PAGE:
I made the mistake of buying a Microsoft Surface RT a week ago. As somewhat of a Microsoft devotee, I had high hopes that this tool would at least be functional and decent as an occasional laptop replacement, despite recent articles predicting its imminent demise and the alarming news that Microsoft took a $900 million writedown on the product. The recently announced steep discounts for educators made this an easier risk to take, so I took the plunge … right into a fast-food restaurant dumpster.
Aesthetically, the Surface RT shines. It feels sturdy and well-built without seeming hefty. Its screen is bright and is just the right size and resolution for viewing everything from spreadsheets to HD movies. Its integrated type cover, which snaps securely into the base of the screen, is innovative and lightweight and helps boost productivity like no other accessory. It has a nifty “kickstand” in the back that securely supports the screen. Finally, it has USB and HDMI ports, which means Microsoft did not intend for this device to be an island unto itself.
Oh, but it is, in ways that I would have never expected from a device made in era when connectivity is king. The problem with the Surface RT is the RT part. It might as well stand for “Really Trying”, for it gets in the user’s way at every turn.
The RT operating system is a stripped down version of Windows 8. I love Windows 8, even on my non-touch-enabled laptop. It’s fast, pretty to look at, well-connected, intuitive, stable, and usually secure: all the things you’d want from a modern operating system.
RT, on the other hand, is slow and pokey. You can’t connect it to a network domain. You have to authenticate to it using your Microsoft username and password rather than one specific to that machine. You can launch a program from the desktop, but the number of applications that run in this more traditional way are limited pretty much to Microsoft Office and Internet Explorer. Speaking of that, you can browse the web, but only if you use the worst browser this side of Safari, Internet Explorer.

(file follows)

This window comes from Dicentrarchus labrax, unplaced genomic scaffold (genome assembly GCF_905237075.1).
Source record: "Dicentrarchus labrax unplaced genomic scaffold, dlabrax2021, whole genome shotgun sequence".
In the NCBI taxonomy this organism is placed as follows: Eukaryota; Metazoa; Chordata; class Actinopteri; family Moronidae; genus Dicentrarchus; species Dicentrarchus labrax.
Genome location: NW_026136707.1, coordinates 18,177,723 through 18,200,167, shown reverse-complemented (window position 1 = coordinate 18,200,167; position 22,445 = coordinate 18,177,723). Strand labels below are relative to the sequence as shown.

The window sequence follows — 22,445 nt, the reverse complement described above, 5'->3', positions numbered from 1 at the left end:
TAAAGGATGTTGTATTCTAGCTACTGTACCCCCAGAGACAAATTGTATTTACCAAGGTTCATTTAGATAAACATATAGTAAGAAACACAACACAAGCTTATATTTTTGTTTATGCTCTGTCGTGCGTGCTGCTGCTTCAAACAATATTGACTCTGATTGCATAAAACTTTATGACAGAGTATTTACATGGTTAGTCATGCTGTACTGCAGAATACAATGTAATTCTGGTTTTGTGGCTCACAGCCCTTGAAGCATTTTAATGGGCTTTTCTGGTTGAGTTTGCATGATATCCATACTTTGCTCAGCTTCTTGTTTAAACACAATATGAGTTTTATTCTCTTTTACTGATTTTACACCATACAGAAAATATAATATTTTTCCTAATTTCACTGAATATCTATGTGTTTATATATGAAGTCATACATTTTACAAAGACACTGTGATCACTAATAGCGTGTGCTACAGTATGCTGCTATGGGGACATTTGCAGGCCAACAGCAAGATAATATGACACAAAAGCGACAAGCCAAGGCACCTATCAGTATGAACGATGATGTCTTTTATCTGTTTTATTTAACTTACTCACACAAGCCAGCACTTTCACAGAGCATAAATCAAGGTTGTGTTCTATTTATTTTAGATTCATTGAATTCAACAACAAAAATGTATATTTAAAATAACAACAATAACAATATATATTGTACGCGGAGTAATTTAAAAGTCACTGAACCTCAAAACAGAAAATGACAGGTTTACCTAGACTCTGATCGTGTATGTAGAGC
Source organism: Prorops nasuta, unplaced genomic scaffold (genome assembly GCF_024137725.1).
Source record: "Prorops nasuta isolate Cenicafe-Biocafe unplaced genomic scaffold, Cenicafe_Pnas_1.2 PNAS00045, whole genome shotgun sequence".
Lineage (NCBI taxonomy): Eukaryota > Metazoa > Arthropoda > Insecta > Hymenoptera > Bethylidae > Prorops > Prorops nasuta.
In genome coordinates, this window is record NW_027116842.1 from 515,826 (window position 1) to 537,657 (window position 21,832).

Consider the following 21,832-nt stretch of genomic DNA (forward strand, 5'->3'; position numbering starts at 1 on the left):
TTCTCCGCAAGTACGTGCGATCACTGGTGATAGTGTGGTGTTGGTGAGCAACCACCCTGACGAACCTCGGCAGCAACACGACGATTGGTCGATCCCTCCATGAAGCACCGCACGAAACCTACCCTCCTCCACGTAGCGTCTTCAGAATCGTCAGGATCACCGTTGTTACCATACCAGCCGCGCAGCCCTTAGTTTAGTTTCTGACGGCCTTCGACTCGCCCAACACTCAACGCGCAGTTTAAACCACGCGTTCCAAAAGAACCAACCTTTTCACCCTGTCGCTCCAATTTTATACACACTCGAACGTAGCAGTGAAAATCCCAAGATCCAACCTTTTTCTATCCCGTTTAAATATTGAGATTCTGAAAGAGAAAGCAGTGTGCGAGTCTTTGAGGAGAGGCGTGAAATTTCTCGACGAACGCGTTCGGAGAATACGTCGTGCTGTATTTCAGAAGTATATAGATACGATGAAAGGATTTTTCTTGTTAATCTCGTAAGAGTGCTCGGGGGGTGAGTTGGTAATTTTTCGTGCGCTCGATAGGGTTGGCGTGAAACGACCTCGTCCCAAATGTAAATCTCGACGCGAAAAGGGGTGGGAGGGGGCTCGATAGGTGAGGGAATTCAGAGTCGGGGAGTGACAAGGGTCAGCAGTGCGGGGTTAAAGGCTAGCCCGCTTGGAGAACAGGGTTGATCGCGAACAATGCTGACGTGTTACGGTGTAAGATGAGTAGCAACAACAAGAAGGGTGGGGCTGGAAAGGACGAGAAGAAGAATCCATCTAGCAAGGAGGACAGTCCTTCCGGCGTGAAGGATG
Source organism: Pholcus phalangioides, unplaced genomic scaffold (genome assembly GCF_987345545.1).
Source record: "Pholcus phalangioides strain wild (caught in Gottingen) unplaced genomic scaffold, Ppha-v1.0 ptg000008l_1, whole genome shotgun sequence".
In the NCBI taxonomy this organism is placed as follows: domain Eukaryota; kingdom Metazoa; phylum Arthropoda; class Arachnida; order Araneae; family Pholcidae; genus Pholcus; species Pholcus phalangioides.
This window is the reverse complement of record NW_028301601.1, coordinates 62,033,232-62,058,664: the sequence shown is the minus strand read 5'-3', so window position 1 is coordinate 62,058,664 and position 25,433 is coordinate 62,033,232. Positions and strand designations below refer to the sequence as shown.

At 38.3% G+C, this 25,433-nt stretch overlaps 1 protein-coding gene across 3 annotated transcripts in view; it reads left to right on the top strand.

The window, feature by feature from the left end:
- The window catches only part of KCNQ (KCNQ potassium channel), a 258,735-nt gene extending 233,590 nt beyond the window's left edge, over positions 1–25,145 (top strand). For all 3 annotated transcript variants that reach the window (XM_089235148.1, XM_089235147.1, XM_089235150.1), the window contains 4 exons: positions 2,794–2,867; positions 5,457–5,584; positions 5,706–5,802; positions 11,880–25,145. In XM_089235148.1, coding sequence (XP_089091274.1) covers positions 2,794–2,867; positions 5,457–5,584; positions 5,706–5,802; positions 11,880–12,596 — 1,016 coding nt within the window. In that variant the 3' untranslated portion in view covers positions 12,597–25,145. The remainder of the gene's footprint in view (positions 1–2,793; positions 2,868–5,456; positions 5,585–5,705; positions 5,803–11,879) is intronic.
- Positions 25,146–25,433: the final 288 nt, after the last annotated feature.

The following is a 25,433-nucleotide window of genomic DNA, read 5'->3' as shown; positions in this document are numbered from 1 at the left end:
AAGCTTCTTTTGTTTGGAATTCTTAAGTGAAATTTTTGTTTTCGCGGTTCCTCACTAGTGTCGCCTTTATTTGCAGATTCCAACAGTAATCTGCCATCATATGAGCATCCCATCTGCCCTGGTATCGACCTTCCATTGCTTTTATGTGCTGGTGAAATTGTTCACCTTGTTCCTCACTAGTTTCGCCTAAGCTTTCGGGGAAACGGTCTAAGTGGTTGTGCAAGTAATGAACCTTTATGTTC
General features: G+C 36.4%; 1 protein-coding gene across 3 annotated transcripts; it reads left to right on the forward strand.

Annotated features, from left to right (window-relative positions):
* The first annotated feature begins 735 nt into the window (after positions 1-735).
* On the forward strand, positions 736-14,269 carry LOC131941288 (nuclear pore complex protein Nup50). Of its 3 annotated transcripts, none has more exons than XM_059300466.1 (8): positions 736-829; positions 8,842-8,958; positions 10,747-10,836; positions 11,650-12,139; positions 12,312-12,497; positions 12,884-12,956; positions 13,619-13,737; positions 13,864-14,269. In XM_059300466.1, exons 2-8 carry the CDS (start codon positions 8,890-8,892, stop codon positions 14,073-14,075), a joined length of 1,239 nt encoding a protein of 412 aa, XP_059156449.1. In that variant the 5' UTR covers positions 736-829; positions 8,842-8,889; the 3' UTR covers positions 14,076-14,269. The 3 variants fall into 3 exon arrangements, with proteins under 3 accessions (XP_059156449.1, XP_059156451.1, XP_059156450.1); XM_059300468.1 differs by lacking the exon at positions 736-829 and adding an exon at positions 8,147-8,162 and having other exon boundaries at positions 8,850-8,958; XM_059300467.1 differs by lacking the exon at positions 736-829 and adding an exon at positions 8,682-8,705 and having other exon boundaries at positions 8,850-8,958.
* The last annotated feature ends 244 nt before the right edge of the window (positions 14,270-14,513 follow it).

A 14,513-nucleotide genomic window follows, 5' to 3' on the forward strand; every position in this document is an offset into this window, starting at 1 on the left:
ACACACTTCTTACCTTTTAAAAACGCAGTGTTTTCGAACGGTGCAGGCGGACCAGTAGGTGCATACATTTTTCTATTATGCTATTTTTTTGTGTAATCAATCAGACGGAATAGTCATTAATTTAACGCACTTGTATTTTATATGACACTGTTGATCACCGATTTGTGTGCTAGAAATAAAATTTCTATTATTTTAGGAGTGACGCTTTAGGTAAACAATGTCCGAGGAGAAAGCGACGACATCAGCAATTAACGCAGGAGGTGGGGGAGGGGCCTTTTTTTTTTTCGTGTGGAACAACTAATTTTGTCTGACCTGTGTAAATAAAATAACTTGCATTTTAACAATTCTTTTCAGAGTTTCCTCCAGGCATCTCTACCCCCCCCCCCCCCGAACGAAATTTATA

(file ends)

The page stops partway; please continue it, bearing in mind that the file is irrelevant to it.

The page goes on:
Most of the applications that run on the Surface RT use the so-called “Metro” interface, which are full-screen, aesthetically pleasing apps that replicate the look-and-feel of what you’d use on a smartphone. While I find nothing wrong with Metro, the showstopper here is that the Microsoft App Store has so few apps available to download, and many of them, from what I have seen so far, are buggy, slow, and of limited utility. For example, I thought that perhaps I could at least use the RT to access Dropbox and Evernote. Alas, Dropbox is not available, and Evernote’s Metro app keeps crashing for no apparent reason whatsoever.
This thing is frustrating in its uselessness.
It is amazing to me that a company as accomplished as Microsoft continues to step wrong. The number of failures in its portfolio is alarming. Many will remember the Zune as the butt of jokes, the little music player that was shaped and sized like an elf-house brick, that forced users to interact with their music library in a completely unintuitive way and to pay for their music in … uh … points instead of money. You will recall the abomination that was Vista. Even the XBox, one of Microsoft’s few recent unmitigated successes, has been plagued by confusing practices regarding XBox Live and its plethora of membership options. Does anybody but eccentric contrarians use a Windows phone? Windows 7 and 8 are great operating systems, but does the marketplace really need 6 different versions of each?